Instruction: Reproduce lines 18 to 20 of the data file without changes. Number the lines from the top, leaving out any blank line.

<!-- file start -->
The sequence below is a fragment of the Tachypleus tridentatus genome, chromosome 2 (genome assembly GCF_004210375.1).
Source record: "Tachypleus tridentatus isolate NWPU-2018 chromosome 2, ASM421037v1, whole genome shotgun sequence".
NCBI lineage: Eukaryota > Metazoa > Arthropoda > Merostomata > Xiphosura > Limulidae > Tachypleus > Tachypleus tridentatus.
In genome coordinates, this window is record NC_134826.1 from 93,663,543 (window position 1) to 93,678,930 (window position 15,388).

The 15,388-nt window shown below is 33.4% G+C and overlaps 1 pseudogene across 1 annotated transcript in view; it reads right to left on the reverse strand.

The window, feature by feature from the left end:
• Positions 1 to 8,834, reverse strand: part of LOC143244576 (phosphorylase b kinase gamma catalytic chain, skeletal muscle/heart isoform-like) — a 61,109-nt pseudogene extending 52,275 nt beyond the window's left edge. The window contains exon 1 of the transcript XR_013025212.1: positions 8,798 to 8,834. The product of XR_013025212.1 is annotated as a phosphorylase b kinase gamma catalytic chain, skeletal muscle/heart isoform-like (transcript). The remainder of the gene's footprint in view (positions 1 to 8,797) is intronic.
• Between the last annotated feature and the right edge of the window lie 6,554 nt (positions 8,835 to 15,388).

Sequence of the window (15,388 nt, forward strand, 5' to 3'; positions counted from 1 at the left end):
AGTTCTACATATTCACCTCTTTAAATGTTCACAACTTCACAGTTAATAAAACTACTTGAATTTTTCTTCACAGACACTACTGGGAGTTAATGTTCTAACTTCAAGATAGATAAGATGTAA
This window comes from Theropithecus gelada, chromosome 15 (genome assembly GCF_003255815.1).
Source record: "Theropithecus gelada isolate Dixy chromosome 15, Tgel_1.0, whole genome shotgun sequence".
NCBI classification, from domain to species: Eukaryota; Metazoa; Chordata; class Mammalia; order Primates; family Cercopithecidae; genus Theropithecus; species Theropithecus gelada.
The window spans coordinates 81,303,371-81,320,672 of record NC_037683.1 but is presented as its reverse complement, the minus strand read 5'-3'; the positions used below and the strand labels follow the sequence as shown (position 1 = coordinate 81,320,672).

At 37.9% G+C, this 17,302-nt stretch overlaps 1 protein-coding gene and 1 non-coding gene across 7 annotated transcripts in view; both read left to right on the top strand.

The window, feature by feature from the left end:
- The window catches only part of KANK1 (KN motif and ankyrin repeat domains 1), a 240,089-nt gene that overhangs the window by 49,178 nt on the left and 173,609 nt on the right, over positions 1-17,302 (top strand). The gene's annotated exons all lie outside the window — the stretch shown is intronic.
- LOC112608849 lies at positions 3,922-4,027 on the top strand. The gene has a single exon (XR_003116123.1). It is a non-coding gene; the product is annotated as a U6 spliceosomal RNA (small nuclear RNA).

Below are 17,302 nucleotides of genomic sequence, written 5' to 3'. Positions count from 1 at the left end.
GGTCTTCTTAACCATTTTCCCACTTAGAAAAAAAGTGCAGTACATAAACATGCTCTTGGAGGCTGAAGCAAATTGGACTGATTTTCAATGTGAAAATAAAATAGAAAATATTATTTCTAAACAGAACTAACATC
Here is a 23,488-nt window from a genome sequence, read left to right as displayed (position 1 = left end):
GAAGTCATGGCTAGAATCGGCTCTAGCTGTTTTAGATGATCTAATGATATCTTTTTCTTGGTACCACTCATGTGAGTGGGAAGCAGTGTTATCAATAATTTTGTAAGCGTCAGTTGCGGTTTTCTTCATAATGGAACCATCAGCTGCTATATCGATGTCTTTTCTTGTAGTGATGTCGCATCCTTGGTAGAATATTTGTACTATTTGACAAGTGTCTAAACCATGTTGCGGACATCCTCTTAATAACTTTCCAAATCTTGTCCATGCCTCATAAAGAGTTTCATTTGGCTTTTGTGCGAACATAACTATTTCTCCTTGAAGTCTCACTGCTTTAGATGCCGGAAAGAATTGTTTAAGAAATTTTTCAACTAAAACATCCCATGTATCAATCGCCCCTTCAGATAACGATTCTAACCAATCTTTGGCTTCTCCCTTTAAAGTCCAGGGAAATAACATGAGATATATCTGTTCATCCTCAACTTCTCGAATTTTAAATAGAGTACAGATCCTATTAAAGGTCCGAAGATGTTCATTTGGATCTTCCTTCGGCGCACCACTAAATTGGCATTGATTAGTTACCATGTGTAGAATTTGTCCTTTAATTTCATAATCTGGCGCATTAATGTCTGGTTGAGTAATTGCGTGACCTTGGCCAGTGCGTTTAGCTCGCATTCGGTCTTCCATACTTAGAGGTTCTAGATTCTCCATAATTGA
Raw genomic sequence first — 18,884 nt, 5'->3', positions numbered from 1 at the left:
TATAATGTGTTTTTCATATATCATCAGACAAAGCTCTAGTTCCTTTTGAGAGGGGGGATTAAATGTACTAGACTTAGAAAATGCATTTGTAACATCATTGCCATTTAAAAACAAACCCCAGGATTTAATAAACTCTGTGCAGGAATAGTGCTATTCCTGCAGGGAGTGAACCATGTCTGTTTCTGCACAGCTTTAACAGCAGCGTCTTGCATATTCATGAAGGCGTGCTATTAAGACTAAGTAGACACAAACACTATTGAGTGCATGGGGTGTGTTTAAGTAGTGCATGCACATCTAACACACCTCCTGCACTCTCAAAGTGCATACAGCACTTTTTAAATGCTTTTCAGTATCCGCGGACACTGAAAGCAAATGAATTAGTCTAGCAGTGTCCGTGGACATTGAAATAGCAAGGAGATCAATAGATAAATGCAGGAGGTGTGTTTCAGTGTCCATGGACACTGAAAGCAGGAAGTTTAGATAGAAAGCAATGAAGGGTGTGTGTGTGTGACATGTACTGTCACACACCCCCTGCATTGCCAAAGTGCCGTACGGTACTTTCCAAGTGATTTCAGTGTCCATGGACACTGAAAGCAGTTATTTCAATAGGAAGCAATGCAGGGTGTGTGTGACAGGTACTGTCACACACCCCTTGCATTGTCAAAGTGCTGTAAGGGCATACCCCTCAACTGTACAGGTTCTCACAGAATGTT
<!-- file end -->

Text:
- LOC112608849 lies at positions 3,922-4,027 on the top strand. The gene has a single exon (XR_003116123.1). It is a non-coding gene; the product is annotated as a U6 spliceosomal RNA (small nuclear RNA).

Below are 17,302 nucleotides of genomic sequence, written 5' to 3'. Positions count from 1 at the left end.
GGTCTTCTTAACCATTTTCCCACTTAGAAAAAAAGTGCAGTACATAAACATGCTCTTGGAGGCTGAAGCAAATTGGACTGATTTTCAATGTGAAAATAAAATAGAAAATATTATTTCTAAACAGAACTAACATC